Starry Treats

Starry Treats

Christmas is three days away. But for many astronomers, Santa came early. In April, he brought a bagful of presents — new observations of more than a billion stars. Astronomers began sorting through those goodies right away. And they’ve already found some treats.

The observations were provided by Gaia, a European space telescope. It was launched five years ago. Its mission is to measure the positions, motions, and other details of more than a billion objects. A catalog of its observations was released in April.

The catalog includes the 3-D motions of about seven million stars. Astronomers can trace the paths of those stars, and look for patterns in the way stars are moving.

One team found about 20 stars that are moving so fast that they’ll escape from the Milky Way galaxy. But many of the stars are moving into the galaxy’s disk. That suggests they came from somewhere else, and are just passing through. The stars might have been born in other galaxies, but were kicked out by close encounters with black holes, or when companion stars exploded.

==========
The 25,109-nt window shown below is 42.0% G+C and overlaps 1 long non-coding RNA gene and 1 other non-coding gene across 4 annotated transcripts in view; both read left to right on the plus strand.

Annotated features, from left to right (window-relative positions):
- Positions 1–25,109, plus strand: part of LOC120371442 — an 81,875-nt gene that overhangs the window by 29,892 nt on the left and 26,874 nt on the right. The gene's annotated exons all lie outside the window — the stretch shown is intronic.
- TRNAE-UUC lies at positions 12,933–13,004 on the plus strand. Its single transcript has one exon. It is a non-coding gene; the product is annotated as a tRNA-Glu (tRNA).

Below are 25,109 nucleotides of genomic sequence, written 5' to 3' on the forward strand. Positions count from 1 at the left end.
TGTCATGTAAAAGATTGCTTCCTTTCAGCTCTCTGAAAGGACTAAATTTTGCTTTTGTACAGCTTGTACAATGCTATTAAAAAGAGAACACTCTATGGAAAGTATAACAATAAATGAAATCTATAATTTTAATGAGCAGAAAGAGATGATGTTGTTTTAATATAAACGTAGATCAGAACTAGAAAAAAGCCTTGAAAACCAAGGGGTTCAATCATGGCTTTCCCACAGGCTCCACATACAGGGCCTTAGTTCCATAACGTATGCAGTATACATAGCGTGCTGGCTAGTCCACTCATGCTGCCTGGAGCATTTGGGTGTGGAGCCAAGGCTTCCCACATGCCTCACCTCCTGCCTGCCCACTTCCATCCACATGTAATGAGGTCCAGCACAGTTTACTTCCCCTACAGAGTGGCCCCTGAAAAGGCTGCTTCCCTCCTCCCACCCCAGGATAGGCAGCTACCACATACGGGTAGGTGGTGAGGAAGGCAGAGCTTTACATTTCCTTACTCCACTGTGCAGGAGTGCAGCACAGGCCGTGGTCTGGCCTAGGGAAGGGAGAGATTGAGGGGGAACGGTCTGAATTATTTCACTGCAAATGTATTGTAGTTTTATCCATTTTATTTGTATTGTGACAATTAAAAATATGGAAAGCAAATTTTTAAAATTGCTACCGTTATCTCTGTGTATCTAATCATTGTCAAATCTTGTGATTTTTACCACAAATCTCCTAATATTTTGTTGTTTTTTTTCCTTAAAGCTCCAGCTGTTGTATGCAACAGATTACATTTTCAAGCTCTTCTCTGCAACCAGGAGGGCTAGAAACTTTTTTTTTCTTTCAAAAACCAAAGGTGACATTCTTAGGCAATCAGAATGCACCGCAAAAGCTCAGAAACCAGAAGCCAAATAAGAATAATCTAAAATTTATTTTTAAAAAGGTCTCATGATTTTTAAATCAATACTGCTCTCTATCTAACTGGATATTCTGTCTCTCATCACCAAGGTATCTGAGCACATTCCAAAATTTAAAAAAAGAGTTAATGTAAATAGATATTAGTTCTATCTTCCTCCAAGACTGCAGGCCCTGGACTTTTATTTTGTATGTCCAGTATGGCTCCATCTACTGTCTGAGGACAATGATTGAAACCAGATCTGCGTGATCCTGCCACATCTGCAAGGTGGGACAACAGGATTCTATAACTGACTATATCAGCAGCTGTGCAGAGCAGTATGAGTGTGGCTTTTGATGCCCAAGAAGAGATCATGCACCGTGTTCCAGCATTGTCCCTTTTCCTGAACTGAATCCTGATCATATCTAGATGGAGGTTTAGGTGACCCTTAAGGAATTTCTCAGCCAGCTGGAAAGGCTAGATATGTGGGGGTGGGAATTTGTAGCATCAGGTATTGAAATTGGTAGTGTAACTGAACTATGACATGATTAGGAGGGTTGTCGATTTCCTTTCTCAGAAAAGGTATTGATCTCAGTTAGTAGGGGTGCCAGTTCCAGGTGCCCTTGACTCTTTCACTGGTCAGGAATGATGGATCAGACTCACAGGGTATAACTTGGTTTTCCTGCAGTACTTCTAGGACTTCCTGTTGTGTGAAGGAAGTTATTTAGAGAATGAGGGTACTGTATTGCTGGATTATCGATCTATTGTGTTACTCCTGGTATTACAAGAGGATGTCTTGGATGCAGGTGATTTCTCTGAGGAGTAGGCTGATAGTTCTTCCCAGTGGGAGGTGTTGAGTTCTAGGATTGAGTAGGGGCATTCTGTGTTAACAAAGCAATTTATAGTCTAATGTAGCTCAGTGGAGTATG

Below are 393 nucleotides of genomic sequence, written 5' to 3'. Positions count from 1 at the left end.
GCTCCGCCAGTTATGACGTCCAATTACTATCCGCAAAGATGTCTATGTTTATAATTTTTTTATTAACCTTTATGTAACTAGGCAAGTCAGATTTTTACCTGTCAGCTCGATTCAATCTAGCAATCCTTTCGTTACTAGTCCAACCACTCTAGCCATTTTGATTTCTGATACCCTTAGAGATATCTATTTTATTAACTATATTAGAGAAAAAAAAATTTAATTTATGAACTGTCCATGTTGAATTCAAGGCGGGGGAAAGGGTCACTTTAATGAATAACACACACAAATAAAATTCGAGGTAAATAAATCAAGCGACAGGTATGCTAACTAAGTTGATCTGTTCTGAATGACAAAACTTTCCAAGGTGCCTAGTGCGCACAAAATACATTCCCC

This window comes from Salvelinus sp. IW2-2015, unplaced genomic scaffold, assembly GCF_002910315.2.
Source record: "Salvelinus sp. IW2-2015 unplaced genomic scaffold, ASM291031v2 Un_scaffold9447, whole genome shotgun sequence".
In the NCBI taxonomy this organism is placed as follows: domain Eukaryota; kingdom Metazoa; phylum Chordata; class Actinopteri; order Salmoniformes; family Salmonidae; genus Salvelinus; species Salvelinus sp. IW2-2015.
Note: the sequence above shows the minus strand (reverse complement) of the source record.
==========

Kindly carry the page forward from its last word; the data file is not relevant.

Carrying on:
Another team found a region of the galaxy where many stars are moving like ripples on a pond. They may have been set on that course by an encounter with a small galaxy hundreds of millions of years ago. The galaxy came even closer later on, and was grabbed by the Milky Way, which is now “ingesting” the galaxy.

Astronomers will continue to study Gaia’s bag of goodies for many years to come.

Script by Damond Benningfield

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